365 Outdoor Activities You Can Do With Your Child. By Steve and Ruth Bennett. Adams Media, 430 pp., $7.95, paperback.
365 TV-Free Activities You Can Do With Your Child: Plus 50 All-New Bonus Activities. By Steven J. Bennett and Ruth Bennett. Adams Media, 512 pp, $8.95 paperback.
By Janice Harayda
Want to keep a child away from the television set this summer and involved in activities that are stimulating and fun? Steve and Ruth Bennett are your friends. Maybe — depending on how desperate you are — your best friends.
The Bennetts have written two terrific books packed with ideas so simple you may wonder why you didn’t think of them on your own: 365 Outdoor Activities You Can Do With Your Child and 365 TV-Free Activities You Can Do With Your Child www.adamsmediastore.com/product/814/16. The second book is easier to find than the first, but both are widely available in libraries. And each describes hundreds of no- or low-cost, TV-free activities for ages 3 and up in a paperback small enough to fit into a purse or glove compartment.
Part of the appeal of these books is that they describe many activities that would appeal to a variety of ages (including, in some cases, teenagers). Their “Acorn Toss,” for example, is a variation on horseshoes, scaled down so that all ages can enjoy taking part.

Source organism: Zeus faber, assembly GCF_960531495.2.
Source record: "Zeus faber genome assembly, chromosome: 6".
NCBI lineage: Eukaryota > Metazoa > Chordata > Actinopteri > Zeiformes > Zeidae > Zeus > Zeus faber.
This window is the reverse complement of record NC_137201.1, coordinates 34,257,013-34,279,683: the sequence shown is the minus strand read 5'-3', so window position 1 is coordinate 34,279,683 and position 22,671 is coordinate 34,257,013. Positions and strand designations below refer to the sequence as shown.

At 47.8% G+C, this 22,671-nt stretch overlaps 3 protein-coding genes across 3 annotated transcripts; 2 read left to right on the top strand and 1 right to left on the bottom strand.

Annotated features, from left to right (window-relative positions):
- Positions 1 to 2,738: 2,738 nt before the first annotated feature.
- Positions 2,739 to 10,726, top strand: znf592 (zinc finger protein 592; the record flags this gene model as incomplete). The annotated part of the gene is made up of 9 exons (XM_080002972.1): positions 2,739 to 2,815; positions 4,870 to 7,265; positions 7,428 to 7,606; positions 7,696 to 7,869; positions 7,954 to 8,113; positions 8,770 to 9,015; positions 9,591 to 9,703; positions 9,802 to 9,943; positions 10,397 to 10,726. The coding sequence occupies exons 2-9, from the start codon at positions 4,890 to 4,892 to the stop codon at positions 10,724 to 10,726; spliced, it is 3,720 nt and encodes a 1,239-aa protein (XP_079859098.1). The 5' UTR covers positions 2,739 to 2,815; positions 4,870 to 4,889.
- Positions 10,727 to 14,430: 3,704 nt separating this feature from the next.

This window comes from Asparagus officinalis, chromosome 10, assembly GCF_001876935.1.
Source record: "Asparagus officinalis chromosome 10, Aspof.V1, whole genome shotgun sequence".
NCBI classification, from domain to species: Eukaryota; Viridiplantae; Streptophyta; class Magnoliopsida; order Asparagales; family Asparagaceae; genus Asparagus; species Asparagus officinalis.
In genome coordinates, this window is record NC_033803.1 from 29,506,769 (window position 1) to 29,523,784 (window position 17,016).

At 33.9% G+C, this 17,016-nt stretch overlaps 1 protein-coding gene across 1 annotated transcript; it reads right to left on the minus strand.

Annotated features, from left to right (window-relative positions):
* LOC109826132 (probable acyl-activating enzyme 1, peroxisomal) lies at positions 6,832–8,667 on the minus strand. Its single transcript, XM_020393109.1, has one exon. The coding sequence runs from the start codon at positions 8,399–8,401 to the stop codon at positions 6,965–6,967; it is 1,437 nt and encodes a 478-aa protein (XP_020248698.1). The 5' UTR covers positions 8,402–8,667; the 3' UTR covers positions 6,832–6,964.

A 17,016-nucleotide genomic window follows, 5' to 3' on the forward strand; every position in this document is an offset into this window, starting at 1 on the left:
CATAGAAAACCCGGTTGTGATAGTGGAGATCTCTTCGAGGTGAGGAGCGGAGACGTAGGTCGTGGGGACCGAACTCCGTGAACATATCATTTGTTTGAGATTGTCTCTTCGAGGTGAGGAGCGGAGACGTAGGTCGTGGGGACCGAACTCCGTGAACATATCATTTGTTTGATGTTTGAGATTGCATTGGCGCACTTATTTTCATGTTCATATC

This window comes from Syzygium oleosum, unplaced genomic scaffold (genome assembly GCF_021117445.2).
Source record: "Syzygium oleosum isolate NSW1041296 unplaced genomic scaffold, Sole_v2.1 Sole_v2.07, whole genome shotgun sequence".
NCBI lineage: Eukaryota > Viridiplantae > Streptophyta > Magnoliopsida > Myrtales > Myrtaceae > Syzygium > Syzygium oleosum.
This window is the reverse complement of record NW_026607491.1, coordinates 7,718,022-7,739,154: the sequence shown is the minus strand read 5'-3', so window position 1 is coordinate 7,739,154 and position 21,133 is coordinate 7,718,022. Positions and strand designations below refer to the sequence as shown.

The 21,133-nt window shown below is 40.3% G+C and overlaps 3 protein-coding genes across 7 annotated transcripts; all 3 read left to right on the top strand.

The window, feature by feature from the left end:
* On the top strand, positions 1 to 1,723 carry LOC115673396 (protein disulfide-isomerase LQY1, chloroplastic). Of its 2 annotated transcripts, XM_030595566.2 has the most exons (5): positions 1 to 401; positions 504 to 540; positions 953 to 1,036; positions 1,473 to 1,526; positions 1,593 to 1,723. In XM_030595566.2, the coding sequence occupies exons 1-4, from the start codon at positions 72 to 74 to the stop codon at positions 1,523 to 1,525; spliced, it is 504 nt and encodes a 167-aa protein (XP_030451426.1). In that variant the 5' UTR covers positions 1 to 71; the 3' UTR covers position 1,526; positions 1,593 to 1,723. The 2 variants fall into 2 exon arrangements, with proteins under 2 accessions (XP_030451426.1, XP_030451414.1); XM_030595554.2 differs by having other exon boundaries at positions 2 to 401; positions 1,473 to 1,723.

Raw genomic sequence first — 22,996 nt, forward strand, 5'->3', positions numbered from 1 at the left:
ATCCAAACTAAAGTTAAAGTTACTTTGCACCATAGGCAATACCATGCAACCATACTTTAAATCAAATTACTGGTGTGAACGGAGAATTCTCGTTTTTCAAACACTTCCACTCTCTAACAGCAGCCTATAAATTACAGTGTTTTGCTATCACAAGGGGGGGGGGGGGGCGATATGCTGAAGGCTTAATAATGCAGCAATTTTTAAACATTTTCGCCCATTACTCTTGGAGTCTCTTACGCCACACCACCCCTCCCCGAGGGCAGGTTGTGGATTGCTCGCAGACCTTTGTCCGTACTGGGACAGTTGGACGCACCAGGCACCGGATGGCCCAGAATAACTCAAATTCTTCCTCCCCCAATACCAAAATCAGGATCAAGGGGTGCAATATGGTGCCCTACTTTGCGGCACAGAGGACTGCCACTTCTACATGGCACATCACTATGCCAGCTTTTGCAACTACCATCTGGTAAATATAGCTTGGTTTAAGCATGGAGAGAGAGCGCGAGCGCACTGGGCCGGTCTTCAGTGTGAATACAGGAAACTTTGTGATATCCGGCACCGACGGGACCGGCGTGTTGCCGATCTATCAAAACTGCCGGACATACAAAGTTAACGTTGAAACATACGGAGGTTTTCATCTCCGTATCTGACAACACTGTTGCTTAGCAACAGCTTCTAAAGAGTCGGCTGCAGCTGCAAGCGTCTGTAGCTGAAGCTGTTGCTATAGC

Here are three suggestions from 365 Outdoor Activities You Can Do With Your Child that will give you an idea of the kinds of diversions the Bennetts recommend in both books:
Acorn Toss. Can’t take children’s favorite games with you on a trip? Use acorns, walnuts or pine cones for sports games, the Bennetts suggest. One of the easiest games begins with gathering a handful of acorns or nuts: “One person tosses his or her acorn from an official throwing point, marked by a line in the ground or a stick. The other players then toss their acorns, trying to come as close as possible without touching the acorn.”
Invent a Constellation. On a starry night, ask children what they see in the way of people, animals, objects, and more. Make up alternate names for constellations — “Meatball Minor,” “Pancake Major,” “Aunt Jane’s Earlobe” — and tell stories about them. “Sound silly?” the Bennetts ask. “Remember, they actually did name one galaxy the Milky Way.”
Water Writing. Write with “disappearing ink” – water – on a sidewalk, driveway, or patio. Fill a bucket or pan with water, and “write” with a paintbrush, roller or broom. The Bennetts recommend that you tailor your writing to a child’s age For prereaders, paint letters, numbers or shapes of familiar objects. For readers, write words or messages. “On a hot sunny day, the object is for your child to guess the picture or message before the water evaporates.” To conserve save, use “waste water” from a wading pool or rainwater collected in a bucket.
As these activities suggest, the Bennetts’ books could inspire not just parents but for grandparents or aunts and uncles who expect visits from children soon.
© 2008 Janice Harayda. All rights reserved.